These four short themes were later developed, while the composer isolated during the pandemic in Butte, into three movements for string quartet, to be performed and recorded as a capstone to the three-year project. The radio show themes and string quartet were commissioned by the Butte America Foundation, in partnership with KBMF 102.5 FM and the Butte-Silver Bow Public Archives, with funding from the National Endowment for the Humanities. The theme music was recorded on violin by the composer, over samples of harmonica played by Eric Grant, and the string quartet was written for and premiered by the Cascade Quartet in the Carpenters Union Hall in Butte.  


–  Notes by Charles Nichols


Composer, violinist, and computer music researcher Charles Nichols, whose music Gramophone writes “deconstructs Baroque virtuosity,” explores the expressive potential of instrumental ensembles, computer music systems, and combinations of the two, for the concert stage, and collaborations with dance, video, and installation art. He teaches Composition and Creative Technologies at Virginia Tech and is a Faculty Fellow of the Institute for Creativity Arts and Technology and the Center for Communicating Science. He was a Technical Director at the Center for Computer Research in Music and Acoustics at Stanford and a Research Associate at the Center for Studies in Music Technology at Yale, and earned degrees from the Eastman School of Music, Yale University, and Stanford University.

Richard Pearson Thomas
FEAT. Richard Pearson Thomas PIANO

1. Bright and rhythmic

2. Simple and expressive

3. Moderately fast and rough with
fury or humor (or both)

4. Swift and fleeting

The Piano Quintet was composed January / February 2021 in Great Falls overlooking the Little Belt Mountains and the Missouri River where thousands of geese huddled on the ice — more than I ever remembered. It was a challenging time of medical and political instability. I had left my apartment in New York City months earlier to ride out the pandemic in Montana. None of that is reflected in the music. My primary objective was to compose something fun for the players and the audience. The score follows a traditional four-movement structure with melodies accumulating and morphing from movement to movement.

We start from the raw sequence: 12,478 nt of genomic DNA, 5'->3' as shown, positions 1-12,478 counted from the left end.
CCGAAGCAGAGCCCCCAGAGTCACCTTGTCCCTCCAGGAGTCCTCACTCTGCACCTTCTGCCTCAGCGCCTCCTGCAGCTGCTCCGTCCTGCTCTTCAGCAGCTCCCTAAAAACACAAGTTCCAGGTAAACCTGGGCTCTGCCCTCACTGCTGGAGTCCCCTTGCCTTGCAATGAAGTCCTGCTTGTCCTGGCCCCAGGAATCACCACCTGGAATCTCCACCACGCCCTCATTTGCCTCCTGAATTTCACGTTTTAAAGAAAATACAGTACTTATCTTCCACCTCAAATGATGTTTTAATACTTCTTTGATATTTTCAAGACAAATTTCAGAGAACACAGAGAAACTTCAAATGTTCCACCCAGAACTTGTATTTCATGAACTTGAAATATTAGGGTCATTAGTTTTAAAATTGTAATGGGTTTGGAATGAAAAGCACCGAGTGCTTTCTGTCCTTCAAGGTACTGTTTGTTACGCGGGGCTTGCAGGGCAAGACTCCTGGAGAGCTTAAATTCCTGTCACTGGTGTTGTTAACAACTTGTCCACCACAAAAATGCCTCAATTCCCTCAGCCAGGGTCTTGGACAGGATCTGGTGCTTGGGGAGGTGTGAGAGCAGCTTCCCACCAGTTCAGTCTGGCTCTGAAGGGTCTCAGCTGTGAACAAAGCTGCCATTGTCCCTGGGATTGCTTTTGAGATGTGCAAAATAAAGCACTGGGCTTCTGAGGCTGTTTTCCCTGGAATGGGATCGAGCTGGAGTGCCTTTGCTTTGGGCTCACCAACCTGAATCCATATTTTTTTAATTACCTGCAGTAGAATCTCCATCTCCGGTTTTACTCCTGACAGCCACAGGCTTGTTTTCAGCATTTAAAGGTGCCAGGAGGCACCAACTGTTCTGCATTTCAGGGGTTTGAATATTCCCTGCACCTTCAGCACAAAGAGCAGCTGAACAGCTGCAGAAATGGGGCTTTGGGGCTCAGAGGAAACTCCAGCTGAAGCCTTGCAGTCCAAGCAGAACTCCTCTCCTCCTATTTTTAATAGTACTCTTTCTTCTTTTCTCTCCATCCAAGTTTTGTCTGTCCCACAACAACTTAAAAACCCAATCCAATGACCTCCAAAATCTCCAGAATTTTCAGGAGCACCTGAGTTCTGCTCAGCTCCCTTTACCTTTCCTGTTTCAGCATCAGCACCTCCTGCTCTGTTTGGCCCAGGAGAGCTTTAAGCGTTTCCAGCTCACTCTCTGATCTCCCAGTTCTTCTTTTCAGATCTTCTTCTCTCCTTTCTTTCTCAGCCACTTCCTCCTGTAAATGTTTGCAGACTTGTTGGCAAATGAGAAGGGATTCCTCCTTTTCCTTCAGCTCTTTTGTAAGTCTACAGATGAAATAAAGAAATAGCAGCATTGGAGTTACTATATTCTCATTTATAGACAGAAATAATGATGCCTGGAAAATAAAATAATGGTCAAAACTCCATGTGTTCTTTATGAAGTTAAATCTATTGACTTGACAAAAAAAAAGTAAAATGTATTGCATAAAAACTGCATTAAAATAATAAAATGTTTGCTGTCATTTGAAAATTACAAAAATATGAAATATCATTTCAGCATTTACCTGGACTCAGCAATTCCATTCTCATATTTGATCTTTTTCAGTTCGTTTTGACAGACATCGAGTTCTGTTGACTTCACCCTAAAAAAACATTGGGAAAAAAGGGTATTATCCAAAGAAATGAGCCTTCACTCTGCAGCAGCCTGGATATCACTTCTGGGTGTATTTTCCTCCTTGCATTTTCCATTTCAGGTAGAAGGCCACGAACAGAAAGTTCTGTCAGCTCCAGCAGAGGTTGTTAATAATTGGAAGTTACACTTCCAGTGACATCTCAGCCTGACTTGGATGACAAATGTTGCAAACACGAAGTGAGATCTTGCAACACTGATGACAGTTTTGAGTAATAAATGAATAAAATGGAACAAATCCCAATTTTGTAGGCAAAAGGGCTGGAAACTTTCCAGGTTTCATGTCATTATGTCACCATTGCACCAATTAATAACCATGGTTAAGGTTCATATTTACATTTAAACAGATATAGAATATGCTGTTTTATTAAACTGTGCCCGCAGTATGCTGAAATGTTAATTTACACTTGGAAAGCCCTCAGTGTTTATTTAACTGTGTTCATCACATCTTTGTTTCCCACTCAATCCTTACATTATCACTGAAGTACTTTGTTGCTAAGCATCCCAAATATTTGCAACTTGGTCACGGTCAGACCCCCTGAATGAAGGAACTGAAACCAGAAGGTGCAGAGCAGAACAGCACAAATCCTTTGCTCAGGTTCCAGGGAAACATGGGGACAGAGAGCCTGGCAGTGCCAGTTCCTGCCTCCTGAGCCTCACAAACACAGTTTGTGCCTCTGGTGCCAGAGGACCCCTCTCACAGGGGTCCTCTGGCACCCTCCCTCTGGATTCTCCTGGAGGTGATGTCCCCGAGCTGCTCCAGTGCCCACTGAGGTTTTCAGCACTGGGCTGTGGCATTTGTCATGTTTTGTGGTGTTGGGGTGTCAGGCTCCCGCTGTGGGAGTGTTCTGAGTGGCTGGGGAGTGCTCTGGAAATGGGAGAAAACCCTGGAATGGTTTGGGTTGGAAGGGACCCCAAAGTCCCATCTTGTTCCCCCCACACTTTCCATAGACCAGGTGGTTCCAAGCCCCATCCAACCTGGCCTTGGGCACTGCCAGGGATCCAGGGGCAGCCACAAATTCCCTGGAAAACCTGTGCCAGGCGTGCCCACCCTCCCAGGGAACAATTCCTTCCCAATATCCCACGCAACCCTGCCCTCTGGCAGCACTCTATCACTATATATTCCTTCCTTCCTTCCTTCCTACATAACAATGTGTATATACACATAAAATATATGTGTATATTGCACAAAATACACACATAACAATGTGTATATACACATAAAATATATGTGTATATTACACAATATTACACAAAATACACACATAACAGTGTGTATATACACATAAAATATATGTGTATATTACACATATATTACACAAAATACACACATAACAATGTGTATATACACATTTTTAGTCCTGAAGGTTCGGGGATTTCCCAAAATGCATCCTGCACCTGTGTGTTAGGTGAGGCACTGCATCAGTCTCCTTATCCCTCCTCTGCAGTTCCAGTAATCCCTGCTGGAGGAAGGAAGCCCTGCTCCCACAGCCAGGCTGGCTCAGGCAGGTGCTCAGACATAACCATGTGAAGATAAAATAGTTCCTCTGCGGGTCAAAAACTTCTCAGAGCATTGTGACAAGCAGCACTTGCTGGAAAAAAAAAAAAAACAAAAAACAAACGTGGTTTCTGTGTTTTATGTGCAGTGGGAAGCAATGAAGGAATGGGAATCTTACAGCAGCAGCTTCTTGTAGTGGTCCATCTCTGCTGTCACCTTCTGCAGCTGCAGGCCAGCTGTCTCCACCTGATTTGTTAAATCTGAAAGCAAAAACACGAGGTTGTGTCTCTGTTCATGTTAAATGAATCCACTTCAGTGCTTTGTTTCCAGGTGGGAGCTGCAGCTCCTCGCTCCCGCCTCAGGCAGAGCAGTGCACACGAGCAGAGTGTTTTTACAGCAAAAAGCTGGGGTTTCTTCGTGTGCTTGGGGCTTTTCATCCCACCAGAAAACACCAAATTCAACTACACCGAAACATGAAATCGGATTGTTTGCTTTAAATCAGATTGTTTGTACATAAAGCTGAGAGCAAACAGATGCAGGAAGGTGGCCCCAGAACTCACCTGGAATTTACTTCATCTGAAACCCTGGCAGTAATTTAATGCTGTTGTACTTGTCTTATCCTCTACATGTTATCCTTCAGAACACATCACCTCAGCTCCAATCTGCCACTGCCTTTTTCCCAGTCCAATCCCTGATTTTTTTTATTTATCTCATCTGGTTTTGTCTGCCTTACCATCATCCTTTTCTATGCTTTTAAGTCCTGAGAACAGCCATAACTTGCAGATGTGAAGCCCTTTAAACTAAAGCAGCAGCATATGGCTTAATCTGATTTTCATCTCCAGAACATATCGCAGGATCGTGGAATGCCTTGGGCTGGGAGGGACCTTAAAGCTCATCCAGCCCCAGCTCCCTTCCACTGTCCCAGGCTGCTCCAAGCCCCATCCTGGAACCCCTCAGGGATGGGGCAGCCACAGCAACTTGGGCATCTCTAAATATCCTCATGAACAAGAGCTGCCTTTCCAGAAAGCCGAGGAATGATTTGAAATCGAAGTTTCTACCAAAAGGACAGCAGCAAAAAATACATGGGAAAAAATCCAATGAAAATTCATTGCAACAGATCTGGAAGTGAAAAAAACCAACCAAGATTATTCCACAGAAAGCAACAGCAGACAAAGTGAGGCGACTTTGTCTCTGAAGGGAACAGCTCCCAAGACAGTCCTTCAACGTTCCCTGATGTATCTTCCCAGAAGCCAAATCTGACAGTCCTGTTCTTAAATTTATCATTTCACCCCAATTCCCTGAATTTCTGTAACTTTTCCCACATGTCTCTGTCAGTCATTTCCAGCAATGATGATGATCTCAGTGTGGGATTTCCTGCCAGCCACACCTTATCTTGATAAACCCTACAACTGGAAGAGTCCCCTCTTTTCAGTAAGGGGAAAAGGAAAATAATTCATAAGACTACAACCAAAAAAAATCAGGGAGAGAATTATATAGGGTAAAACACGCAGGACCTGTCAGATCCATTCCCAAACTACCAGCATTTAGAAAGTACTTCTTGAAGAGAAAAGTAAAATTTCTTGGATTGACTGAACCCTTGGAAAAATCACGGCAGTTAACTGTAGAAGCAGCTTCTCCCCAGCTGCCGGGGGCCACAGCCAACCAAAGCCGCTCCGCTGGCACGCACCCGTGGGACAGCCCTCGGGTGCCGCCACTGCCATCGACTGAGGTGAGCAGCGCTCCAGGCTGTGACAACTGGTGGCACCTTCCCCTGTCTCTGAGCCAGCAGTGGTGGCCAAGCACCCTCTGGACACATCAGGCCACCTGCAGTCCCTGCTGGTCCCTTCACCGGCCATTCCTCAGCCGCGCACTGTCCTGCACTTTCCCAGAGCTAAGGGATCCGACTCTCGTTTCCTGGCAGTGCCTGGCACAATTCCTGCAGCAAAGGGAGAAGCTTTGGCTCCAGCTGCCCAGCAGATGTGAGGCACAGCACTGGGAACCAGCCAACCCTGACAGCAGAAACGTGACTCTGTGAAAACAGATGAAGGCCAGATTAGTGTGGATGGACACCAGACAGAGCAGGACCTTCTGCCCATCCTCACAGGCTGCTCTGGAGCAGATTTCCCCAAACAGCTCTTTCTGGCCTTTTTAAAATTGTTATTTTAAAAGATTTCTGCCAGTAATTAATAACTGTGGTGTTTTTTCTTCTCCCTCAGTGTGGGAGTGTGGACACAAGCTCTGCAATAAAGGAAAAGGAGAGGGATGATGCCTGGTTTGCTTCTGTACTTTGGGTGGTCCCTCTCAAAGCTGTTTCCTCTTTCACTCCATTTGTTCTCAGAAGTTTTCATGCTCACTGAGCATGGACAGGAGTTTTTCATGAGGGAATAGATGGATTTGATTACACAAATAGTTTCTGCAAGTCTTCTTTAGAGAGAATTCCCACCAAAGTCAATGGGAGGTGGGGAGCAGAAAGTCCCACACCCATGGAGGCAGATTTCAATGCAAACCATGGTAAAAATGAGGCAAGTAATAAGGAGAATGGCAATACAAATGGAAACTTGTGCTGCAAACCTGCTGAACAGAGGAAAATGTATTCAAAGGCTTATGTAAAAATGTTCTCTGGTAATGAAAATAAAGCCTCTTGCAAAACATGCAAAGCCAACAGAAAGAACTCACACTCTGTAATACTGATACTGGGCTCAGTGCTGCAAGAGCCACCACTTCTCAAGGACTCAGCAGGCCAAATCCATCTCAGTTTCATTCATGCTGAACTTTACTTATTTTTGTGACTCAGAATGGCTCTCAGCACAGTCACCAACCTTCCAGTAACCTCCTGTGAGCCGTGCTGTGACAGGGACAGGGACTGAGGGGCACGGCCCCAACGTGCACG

(Maybe a few of those geese in flight made it into the last movement.)


— Notes Richard Pearson Thomas



Richard Pearson Thomas, composer and pianist, has had works performed by the Boston Pops, Covent Garden Festival, Houston Grand Opera, Manhattan Chamber Orchestra, Chautauqua Opera, Eugene O'Neill Theater Center, Banff Centre, Portland Opera, Skylight Opera Theatre, and Riverside Philharmonic Orchestra and Choir. His songs have been sung in Carnegie Hall, Lincoln Center, Kennedy Center, Merkin Concert Hall, Wigmore Hall, Joe’s Pub, Le Poisson Rouge, and before the U.S. Congress by artists such as Audra McDonald, Sanford Sylvan, Lauren Flanigan and Kurt Ollmann. He is a frequent collaborator with The Mirror Visions Ensemble which performs his commissioned works in the United States and Europe.

He is a recipient of an American Composers’ Forum Continental Harmony commission for the Alabama Tri-State Orchestra as well as commissions from The Great Falls Symphony Orchestra, the Empire State Youth Orchestra, Lebanon Valley College Orchestra, The United States Air Force Band of the Golden West, and the Riverside Philharmonic Orchestra. His work Race for the Sky, which was commissioned as a commemoration of the events of 9/11, has been performed by the Westchester Philharmonic Orchestra and in recitals nationwide and abroad, including in the Sydney Opera House.


Chamber music by Mr. Thomas has been performed by Sybarite 5, Five Boroughs Music Festival, Duo Terlano, Trillium Ensemble, Music of the Spheres Society, South Country Concerts, and recorded by violinist Stephanie Chase at the National Arts Club for broadcast on NPR’s Performance Today. Mr. Thomas’s work Singing like the Larks for mezzo-soprano and piano quintet was awarded Honorable Mention in the 2014 MTNA Distinguished Composers competition.

As pianist, Mr. Thomas has concertized with singers and chamber musicians worldwide.

Mr. Thomas is currently on faculty at Columbia University Teachers College. He has taught at Yale and the University of Central Florida. He is a graduate of the Eastman School of Music and the University of Southern California, and is a native of Montana.